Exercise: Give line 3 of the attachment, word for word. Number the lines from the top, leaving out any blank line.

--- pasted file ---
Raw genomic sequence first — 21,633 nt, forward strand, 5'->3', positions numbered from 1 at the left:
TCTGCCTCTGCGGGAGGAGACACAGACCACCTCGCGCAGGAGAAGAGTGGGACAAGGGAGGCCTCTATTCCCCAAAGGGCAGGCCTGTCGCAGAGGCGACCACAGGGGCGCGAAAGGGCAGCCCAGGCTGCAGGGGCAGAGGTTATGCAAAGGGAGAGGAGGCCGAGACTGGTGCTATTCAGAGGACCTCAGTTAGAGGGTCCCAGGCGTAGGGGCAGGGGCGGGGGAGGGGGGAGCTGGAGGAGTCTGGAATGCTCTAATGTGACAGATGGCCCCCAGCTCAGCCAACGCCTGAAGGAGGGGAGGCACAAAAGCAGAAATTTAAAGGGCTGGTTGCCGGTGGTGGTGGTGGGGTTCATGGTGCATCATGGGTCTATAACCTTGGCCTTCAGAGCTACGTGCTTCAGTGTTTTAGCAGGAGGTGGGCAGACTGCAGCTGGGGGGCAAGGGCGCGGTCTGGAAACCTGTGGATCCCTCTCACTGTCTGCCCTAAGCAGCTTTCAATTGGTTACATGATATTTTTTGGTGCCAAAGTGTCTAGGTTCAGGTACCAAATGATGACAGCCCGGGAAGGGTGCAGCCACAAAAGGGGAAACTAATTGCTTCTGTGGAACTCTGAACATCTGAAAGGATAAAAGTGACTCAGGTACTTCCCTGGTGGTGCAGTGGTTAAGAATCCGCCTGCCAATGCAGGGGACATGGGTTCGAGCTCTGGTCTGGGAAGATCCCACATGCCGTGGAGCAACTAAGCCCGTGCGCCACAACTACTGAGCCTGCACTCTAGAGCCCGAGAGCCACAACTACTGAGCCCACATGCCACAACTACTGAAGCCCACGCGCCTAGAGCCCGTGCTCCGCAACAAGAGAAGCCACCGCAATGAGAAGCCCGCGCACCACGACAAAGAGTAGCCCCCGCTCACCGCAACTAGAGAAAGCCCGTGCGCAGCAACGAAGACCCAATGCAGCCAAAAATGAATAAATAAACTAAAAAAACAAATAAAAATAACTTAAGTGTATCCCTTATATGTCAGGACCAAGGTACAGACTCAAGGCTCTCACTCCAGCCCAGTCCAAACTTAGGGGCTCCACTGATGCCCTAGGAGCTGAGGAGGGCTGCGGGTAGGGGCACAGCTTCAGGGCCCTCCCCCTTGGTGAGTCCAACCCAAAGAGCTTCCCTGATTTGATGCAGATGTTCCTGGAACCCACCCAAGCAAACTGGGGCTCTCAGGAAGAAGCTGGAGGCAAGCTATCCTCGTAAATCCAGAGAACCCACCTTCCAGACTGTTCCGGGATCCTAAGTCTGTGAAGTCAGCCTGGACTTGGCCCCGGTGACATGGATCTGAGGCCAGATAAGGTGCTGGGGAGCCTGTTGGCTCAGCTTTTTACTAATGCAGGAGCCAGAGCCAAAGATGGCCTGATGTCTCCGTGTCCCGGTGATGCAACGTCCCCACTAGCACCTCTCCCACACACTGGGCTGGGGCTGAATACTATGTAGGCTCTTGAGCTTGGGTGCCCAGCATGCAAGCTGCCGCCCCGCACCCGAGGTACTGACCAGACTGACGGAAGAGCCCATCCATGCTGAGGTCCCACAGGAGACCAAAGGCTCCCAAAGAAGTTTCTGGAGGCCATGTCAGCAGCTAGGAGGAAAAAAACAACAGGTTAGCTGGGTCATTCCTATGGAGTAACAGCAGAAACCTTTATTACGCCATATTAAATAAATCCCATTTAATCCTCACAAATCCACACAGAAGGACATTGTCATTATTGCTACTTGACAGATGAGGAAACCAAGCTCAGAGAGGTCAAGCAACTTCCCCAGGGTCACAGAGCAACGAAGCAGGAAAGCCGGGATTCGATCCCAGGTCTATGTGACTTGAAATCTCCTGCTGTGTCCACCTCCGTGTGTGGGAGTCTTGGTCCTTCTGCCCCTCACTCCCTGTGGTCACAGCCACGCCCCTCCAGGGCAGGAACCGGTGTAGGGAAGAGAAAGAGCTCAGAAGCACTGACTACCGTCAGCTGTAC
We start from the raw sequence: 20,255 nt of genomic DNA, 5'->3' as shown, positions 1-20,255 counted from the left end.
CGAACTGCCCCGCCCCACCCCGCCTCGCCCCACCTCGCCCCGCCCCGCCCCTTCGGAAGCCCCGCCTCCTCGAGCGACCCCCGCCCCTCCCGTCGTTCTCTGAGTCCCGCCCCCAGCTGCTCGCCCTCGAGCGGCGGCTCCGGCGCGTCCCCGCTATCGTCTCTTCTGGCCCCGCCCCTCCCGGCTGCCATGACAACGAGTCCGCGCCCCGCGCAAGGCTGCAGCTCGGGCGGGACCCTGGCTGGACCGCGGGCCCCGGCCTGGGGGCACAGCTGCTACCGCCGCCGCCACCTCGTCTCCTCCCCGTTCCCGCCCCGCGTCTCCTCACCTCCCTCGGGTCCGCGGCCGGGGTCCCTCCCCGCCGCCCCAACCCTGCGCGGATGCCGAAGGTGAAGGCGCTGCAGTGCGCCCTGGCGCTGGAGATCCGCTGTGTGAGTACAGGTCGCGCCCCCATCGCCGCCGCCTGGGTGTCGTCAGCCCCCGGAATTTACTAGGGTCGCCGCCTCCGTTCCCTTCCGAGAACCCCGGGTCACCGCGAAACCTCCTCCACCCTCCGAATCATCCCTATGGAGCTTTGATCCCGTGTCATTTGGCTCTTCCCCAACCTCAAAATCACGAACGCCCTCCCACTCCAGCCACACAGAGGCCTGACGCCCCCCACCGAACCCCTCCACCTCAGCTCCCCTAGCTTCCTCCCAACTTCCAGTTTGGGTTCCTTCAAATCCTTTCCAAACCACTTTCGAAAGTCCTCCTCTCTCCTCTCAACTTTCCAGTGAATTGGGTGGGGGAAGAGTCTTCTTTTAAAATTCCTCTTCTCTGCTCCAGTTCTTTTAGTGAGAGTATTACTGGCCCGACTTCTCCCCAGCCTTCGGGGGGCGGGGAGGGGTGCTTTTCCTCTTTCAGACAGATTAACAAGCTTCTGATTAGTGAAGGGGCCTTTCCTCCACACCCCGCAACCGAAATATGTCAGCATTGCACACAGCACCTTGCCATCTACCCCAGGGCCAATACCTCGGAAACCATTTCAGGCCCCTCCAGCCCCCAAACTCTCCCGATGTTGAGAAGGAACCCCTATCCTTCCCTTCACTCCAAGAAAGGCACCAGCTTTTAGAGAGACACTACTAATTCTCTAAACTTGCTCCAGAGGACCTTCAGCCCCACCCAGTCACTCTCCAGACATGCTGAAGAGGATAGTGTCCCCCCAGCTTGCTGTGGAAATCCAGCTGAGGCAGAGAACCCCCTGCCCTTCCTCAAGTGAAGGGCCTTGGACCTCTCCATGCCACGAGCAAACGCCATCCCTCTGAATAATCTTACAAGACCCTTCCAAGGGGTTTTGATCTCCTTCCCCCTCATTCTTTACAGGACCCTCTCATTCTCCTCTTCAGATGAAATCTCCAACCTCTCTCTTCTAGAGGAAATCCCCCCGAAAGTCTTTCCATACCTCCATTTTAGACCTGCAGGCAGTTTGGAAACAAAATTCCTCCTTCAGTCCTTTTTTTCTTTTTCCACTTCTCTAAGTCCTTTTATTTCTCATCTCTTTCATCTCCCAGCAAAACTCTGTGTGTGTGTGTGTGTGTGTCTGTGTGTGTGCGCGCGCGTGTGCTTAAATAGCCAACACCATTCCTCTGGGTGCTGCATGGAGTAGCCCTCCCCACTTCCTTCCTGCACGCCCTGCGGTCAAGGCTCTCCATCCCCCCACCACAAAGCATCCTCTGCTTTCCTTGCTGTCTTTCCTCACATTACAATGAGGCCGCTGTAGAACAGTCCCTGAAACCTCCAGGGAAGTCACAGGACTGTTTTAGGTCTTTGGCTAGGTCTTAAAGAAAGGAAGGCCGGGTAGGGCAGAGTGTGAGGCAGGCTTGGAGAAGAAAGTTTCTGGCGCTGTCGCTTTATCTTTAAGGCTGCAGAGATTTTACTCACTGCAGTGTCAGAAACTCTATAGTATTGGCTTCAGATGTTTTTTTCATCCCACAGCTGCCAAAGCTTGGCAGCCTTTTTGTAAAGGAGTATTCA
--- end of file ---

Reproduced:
We start from the raw sequence: 20,255 nt of genomic DNA, 5'->3' as shown, positions 1-20,255 counted from the left end.